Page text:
US fines 6 airlines $ 7.5 million and forces them to refund customers’ airfares: NPR


Transportation Secretary Pete Buttigieg announced Monday that the department is assessing fines totaling $ 7.5 million against six airlines that have ordered them to pay refunds to hundreds of thousands of customers.

Patrick Semansky / AP


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Patrick Semansky / AP


Transportation Secretary Pete Buttigieg announced Monday that the department is assessing fines totaling $ 7.5 million against six airlines that have ordered them to pay refunds to hundreds of thousands of customers.

Patrick Semansky / AP

The Department of Transportation is cracking down on airlines that refuse to give refunds to customers for canceled flights.

Transportation Secretary Pete Buttigieg announced Monday that the department is assessing fines totaling $ 7.5 million against six airlines and the DOT is ordering those airlines to pay $ 600 million in refunds in the hundreds of thousands. of customers who had been denied.

“When a flight is canceled, passengers claiming reimbursement should be reimbursed promptly,” Buttigieg said. “Whenever this does not happen, we will take action to hold the airlines accountable on behalf of American travelers and return their money to the passengers.”

“Canceling a flight is frustrating enough and you don’t even have to bargain or wait months to get a refund,” he said.

Airlines are required to pay refunds to customers when a flight is canceled for any reason, but often, in an effort to withhold cash, many airlines offer vouchers or credits for future travel instead of a refund.

Airlines ‘refusal to return passengers’ money became a huge source of consumer complaints, especially during the early days of the pandemic when hardly anyone flew.

Bill McGee, an aviation consumer advocate with the American Economic Liberties Project, cites data from the Bureau of Transportation Statistics showing complaints filed against airlines for refusing to provide refunds soared in 2020 to more than 89,000. , 57 times more than around 1,500 in 2019.

“It’s truly unprecedented,” says McGee. “We have never seen anything like it.”

Buttigieg says DOT will make sure refunds are available and processed promptly

A big problem was that would-be travelers often canceled their plans due to the pandemic and significant travel restrictions in place, but the airline didn’t cancel the flight until the last minute. In those cases, airlines usually weren’t required to offer refunds, but many offered vouchers or credits for future travel instead. But those vouchers and credits often expired before some people could travel or feel comfortable again.

And delays, cancellations, and significant changes to flight schedules became a significant problem this year, as airlines initially scheduled more flights than they had staff to operate.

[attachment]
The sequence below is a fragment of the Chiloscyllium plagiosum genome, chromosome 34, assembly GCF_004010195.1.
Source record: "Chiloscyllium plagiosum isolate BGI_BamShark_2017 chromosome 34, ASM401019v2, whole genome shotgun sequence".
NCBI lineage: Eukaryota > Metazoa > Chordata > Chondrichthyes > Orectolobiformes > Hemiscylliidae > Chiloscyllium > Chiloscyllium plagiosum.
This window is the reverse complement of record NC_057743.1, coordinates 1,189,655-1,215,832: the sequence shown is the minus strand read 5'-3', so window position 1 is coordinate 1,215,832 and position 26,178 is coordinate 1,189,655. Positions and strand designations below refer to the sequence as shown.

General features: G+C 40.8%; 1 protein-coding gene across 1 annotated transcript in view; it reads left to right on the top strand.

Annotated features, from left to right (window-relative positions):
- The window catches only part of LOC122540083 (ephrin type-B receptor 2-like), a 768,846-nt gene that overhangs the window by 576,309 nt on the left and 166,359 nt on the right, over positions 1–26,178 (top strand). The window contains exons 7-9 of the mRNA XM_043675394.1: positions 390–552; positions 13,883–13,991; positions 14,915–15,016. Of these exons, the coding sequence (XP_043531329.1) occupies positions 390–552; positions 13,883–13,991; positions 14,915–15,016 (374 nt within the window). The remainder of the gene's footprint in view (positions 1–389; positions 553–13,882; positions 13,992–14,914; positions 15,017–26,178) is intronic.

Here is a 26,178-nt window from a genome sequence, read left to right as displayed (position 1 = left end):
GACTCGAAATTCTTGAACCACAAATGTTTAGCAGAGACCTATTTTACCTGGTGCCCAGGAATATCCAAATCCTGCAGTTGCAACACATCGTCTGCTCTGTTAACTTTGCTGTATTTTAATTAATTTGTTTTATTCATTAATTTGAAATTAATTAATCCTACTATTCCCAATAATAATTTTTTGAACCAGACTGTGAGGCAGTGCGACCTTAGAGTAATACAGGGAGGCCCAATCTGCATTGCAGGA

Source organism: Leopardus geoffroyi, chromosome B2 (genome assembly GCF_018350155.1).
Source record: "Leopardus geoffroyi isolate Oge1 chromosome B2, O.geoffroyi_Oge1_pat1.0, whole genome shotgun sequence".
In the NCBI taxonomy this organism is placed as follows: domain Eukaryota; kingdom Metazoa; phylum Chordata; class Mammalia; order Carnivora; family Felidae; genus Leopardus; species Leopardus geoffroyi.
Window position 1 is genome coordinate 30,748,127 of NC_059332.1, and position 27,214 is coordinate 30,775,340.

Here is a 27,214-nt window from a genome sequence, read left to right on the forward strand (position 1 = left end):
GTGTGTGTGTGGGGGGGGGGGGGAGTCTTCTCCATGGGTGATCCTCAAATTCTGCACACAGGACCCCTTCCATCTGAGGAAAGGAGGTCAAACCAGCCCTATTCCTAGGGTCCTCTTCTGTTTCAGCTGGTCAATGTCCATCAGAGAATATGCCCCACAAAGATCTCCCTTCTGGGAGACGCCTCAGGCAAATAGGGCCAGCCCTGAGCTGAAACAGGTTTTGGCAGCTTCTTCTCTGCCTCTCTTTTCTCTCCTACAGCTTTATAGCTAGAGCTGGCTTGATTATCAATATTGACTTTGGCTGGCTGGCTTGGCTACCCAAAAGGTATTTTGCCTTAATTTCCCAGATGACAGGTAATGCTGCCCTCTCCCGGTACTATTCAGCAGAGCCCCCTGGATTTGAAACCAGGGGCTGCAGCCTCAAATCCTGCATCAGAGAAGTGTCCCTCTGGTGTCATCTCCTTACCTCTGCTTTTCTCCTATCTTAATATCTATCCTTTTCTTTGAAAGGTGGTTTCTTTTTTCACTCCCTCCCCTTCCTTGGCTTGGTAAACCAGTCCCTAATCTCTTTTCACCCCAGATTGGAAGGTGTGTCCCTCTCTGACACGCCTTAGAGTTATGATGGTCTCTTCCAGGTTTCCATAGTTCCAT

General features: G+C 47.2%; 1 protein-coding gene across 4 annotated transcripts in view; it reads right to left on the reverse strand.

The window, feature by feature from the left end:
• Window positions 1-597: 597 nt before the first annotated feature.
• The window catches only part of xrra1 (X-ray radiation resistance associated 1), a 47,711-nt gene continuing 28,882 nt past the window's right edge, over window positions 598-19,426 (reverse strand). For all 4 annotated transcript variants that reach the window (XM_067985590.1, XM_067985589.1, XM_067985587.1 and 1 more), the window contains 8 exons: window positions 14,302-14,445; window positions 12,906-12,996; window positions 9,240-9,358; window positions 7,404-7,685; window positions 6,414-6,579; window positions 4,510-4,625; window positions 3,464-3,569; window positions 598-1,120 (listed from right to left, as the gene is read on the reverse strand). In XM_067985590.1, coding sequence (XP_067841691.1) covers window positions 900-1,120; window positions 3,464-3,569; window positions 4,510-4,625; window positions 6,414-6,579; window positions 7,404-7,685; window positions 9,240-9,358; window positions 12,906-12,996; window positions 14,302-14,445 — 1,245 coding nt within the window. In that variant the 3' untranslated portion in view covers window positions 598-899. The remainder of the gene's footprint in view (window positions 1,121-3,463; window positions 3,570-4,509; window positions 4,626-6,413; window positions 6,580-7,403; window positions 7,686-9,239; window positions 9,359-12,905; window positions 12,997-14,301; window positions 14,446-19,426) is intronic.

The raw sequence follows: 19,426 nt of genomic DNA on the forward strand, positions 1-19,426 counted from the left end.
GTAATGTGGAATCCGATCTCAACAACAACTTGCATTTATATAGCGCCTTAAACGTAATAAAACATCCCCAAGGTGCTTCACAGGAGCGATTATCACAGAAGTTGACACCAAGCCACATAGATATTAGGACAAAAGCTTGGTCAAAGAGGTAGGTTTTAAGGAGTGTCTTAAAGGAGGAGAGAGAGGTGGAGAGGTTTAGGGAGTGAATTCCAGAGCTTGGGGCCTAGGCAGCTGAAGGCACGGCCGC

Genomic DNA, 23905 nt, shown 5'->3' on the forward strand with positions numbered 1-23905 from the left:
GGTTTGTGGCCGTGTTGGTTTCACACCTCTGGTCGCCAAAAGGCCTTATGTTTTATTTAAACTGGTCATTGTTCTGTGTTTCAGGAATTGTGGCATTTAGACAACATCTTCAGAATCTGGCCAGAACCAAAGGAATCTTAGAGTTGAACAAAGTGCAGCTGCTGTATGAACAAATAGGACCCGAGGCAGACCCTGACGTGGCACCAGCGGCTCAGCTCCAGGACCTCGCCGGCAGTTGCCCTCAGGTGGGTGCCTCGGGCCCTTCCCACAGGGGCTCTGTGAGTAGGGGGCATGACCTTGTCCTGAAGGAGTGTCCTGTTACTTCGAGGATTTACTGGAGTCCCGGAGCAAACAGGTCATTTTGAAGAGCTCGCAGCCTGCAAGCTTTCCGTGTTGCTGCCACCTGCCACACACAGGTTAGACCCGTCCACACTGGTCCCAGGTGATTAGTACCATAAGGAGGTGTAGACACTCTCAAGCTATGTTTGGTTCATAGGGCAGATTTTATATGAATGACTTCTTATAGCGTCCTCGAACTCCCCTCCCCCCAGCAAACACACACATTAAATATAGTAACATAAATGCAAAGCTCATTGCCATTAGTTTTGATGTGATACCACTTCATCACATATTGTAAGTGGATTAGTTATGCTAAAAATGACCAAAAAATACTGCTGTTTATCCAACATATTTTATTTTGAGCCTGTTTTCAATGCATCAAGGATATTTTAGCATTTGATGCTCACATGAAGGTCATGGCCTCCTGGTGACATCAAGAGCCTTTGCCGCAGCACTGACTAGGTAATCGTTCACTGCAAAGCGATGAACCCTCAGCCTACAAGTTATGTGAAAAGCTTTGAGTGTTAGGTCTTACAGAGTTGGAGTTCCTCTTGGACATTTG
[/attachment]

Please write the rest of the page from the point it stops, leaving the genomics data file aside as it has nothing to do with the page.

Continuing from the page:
Buttigieg says airline operations have improved in recent months after a horrendous summer of flight disruptions.

“But anyway, flights are canceled. And when that happens, DOT will be here to make sure a refund is available and processed as quickly as possible, that we will have people’s backs when they get disrupted, Buttigieg told reporters. at a press conference on Zoom on Monday.

But consumer lawyer Bill McGee isn’t so sure. While he says these law enforcement actions are a small step in the right direction, “It’s really too little too late. The fact is, the biggest offenders here don’t seem to be addressed.”

It notes that only one relatively small US carrier, Frontier, was punished, along with five foreign carriers (six if you include Air Canada, which was fined by the DOT last year). And he agrees that Frontier “is one of the worst offenders.

“Why have none of these other airlines been fined?”

But it says consumers have filed thousands of complaints against United, Delta, American and other airlines for their refusal to provide refunds.

“Why have none of these other airlines been fined?” Mc Gee asks. “And why does it take so long … why does it take (almost) three years to investigate this, especially since all the data is public?”

“Airlines that blatantly circumvent the rules deserve a fine, but this latest round of USDOT enforcement comes nearly three years late and leaves out the most egregious US offenders,” says McGee.

Airlines facing fines include a single US-based carrier, Frontier, which was forced to pay $ 222 million in rebates and a $ 2.2 million fine. But in a statement, Frontier says it will only pay $ 1 million out of its own pocket, after receiving a $ 1.2 million goodwill repayment credit.

The other airlines subject to enforcement on Monday are:

  • Air India – $ 121.5 million in requested refunds paid and a $ 1.4 million fine
    • TAP Air Portugal – $ 126.5 million in requested refunds paid and a $ 1.1 million fine
    • Aeromexico – $ 13.6 million in required refunds paid and a $ 900,000 fine
    • El Al – $ 61.9 million in required refunds paid and a $ 900,000 fine
    • Avianca – $ 76.8 million in required refunds paid and a $ 750,000 fine

All consent orders are available at www.regulations.gov, docket number DOT-OST-2022-
0001.

The Department has also proposed stricter rules on airline customer refunds.

According to the DOT, consumers can file air travel consumer complaints online at http://airconsumer.dot.gov/escomplaint/ConsumerForm.cfm or via voice mail at (202) -366-2220.

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